For months, Yan would set up his camera in front of a lone willow tree and wait patiently for the glow of sunrise to illuminate it. The perfect shot would capture the resplendent character of the tree, stark against the colours of a changing sky.

That was eleven years ago, and the willow tree (which became something of an icon once Yan’s photography started garnering national attention) is no longer there.


Jagged peaks on EBC Trek route.


But Yan’s dedication to the technical excellence of his craft remains as strong as ever. The attention to detail, careful preparation and planning, and grand vision is something he has transferred across to mountaineering.

The mountains have the ability to shape us is Yan’s favourite quote. It has a particular resonance for him because he knows it to be true.

As a photographer, he feels compelled to capture the sheer magnificence of alpine landscapes; cascading ice fall, jagged snow peaks and glacial sculptures. There’s an elemental rawness to it, and an inescapable sense of deep reverence he feels when in the presence of such staggering monuments of nature.

“I feel connected to the earth when I’m in the mountains,” Yan tells me, “these days, I find myself craving to be climbing, surrounded by snow and ice.”


Namche is the last big town on the EBC Trek towards Everest Base Camp. From a viewpoint near Namche, one can see Mount Everest in distance.  


The preparation he underwent to climb Lobuche East was rigorous.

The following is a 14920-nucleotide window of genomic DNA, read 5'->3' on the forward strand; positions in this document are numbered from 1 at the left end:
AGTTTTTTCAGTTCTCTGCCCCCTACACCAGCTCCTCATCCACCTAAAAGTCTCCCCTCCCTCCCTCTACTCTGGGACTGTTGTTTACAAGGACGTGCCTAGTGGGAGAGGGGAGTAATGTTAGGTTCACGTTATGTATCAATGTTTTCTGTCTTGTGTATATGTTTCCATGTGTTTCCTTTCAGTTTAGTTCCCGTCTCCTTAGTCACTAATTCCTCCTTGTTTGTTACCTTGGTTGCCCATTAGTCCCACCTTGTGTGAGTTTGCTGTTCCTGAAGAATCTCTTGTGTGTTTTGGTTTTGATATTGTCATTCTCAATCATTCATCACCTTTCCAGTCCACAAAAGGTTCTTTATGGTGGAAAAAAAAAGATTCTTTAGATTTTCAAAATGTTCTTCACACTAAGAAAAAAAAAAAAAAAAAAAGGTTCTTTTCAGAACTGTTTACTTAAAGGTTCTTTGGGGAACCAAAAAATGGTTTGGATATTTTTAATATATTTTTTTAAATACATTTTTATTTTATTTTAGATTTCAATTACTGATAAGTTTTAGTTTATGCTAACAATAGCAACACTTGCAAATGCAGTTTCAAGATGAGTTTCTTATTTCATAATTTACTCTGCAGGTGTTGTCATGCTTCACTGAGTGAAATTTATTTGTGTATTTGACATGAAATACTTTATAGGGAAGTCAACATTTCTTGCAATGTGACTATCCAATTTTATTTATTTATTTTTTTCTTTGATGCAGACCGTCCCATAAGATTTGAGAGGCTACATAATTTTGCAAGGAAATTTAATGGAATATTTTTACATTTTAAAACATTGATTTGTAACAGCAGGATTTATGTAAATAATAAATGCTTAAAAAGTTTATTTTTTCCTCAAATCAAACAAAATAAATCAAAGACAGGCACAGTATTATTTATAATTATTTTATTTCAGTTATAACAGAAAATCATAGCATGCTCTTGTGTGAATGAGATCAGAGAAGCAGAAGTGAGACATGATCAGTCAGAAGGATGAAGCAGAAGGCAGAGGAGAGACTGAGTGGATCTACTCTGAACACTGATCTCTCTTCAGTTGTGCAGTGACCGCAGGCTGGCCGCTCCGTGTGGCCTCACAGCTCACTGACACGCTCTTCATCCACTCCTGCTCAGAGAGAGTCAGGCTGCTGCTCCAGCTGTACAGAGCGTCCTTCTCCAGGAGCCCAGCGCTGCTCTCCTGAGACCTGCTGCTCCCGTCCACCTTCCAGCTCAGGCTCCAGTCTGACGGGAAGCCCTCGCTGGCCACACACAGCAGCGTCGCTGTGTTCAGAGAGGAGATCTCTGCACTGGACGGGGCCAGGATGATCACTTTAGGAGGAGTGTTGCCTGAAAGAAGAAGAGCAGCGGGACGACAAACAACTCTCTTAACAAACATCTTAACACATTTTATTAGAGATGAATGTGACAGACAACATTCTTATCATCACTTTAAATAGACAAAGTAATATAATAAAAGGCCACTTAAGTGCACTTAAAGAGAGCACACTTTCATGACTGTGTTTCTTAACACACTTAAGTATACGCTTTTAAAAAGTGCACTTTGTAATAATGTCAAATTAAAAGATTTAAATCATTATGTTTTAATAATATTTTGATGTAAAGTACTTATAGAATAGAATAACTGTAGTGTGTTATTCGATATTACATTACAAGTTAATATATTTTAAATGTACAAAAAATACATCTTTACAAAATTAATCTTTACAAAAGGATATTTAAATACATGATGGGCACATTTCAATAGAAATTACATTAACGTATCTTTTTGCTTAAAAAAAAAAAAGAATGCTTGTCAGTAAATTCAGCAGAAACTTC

For eight months, Yan juggled his full-time work schedule with an intensive training plan. He went to New Zealand twice to climb Mount Aspiring/Tititea (Glistening Peak), the only peak over 3000 meters outside the well-known Aoraki/Mount Cook region. But both his attempts to reach the summit were thwarted by poor weather conditions. When asked if this affected his confidence, Yan replied:
“It made me more nervous in the lead up to Lobuche.”

He also enlisted the help of a professional trainer to work on overcoming a previous mountaineering injury in his leg. This included leg strength and fascia training coupled with months of mandatory high-intensity aerobic exercises.

At night, Yan studied the Himalayan mountain terrain, reading books by mountaineers: Aoraki Tai Poutini, Everest Pilgrim, Savage Arena and The Shining Mountain. He became well-versed in the risks of alpine mountaineering; high-altitude sickness, avalanches, unpredictable weather and injury.

“At high altitudes above 5, 000 metres,” Yan explains, “any small problems in the human body will be magnified.”


A view of Lobuche Base Camp nestled at the foot of the mountain peaks.


He experiences this first-hand on the Lobuche East climb.